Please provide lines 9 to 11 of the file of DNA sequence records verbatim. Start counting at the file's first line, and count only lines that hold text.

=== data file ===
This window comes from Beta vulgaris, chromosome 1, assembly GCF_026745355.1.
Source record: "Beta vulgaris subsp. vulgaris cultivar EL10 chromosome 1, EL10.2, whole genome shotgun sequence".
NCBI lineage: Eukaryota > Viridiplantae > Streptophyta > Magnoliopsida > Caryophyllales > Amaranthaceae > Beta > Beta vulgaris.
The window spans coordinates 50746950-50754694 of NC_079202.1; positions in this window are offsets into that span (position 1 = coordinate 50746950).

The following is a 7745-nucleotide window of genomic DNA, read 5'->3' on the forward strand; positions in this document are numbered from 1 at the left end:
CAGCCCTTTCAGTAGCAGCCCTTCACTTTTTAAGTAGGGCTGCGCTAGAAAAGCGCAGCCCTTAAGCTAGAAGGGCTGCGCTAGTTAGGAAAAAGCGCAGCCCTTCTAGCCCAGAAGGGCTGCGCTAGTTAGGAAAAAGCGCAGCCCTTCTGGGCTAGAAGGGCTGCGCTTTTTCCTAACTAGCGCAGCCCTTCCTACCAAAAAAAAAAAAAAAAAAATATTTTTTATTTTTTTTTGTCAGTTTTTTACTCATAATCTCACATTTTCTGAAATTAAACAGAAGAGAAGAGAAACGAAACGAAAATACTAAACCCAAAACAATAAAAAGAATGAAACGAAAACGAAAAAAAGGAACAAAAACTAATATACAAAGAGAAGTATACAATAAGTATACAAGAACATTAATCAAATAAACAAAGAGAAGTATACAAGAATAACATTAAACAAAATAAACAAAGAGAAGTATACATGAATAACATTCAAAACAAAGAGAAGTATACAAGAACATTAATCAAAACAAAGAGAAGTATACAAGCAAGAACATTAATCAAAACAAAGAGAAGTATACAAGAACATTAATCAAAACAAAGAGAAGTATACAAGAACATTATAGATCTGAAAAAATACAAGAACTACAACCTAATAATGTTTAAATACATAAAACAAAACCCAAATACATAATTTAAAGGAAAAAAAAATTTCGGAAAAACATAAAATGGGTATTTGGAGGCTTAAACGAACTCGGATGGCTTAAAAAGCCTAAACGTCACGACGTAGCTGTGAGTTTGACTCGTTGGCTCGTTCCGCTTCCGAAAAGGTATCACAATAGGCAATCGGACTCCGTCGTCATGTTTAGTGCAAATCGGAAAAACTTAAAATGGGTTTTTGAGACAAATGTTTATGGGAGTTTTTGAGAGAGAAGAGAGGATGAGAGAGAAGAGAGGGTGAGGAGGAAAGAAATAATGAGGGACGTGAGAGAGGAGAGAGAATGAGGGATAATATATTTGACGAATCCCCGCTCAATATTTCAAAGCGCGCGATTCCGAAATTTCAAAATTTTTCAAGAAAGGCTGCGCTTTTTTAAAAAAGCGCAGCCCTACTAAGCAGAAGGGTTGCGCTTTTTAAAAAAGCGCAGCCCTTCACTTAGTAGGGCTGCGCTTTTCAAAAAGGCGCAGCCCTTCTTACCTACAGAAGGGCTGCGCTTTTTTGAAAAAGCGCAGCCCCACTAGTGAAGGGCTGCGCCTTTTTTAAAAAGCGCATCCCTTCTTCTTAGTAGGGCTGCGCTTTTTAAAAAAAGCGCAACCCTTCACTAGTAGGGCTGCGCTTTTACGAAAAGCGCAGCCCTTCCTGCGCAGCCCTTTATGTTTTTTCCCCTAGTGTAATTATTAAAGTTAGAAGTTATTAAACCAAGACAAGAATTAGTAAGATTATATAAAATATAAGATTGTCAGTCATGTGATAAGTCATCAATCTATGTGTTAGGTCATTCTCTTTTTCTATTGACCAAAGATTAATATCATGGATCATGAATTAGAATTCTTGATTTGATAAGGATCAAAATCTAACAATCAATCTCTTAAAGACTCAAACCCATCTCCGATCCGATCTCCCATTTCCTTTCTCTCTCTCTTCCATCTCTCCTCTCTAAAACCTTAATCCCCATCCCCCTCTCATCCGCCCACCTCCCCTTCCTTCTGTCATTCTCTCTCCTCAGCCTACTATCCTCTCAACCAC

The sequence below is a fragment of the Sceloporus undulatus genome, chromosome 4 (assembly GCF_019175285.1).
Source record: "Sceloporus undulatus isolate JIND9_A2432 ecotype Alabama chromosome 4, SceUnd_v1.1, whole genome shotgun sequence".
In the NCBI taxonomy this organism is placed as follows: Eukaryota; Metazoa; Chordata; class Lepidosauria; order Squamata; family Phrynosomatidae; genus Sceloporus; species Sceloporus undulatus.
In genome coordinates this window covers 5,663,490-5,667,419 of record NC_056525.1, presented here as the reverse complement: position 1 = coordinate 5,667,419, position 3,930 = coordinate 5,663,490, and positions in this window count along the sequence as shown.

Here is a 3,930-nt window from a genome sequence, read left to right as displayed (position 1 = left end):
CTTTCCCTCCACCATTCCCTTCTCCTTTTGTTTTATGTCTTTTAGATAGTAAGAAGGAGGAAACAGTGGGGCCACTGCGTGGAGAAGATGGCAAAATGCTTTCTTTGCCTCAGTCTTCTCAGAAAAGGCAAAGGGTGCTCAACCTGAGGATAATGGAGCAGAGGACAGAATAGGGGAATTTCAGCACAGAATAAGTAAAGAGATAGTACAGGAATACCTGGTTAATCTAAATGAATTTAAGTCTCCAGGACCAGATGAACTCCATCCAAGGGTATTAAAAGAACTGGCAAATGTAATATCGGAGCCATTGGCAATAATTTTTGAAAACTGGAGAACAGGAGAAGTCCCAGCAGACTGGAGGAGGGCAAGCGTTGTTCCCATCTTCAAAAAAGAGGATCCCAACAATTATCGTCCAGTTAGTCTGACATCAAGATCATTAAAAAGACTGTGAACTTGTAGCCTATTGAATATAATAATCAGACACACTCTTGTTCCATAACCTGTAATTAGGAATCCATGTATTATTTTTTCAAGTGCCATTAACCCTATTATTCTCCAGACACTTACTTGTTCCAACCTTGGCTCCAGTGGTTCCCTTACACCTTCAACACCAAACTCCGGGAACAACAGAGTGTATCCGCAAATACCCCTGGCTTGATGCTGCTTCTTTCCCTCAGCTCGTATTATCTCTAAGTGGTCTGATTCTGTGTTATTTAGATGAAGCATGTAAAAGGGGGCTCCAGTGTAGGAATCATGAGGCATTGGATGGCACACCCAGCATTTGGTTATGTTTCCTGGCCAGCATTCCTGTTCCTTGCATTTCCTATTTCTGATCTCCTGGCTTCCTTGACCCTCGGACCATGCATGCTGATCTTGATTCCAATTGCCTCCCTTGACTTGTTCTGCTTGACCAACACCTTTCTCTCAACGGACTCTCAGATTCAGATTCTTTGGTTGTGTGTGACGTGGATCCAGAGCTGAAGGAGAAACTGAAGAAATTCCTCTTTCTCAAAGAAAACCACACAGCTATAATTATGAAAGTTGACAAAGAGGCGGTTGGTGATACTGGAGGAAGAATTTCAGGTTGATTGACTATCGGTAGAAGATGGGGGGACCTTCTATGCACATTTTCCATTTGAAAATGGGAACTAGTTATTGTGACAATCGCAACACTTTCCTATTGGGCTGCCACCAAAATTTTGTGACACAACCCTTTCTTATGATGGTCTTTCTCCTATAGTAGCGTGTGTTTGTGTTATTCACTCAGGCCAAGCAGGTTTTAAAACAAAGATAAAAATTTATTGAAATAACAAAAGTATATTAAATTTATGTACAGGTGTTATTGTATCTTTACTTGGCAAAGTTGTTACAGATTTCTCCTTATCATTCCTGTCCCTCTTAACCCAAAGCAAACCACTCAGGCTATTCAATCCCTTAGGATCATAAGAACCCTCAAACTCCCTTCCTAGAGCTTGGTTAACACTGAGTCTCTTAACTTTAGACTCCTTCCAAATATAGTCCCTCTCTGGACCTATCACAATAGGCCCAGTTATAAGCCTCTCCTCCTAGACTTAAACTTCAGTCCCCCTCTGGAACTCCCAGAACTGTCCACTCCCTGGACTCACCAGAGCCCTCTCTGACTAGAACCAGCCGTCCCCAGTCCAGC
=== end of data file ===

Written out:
In the NCBI taxonomy this organism is placed as follows: Eukaryota; Metazoa; Chordata; class Lepidosauria; order Squamata; family Phrynosomatidae; genus Sceloporus; species Sceloporus undulatus.
In genome coordinates this window covers 5,663,490-5,667,419 of record NC_056525.1, presented here as the reverse complement: position 1 = coordinate 5,667,419, position 3,930 = coordinate 5,663,490, and positions in this window count along the sequence as shown.

Here is a 3,930-nt window from a genome sequence, read left to right as displayed (position 1 = left end):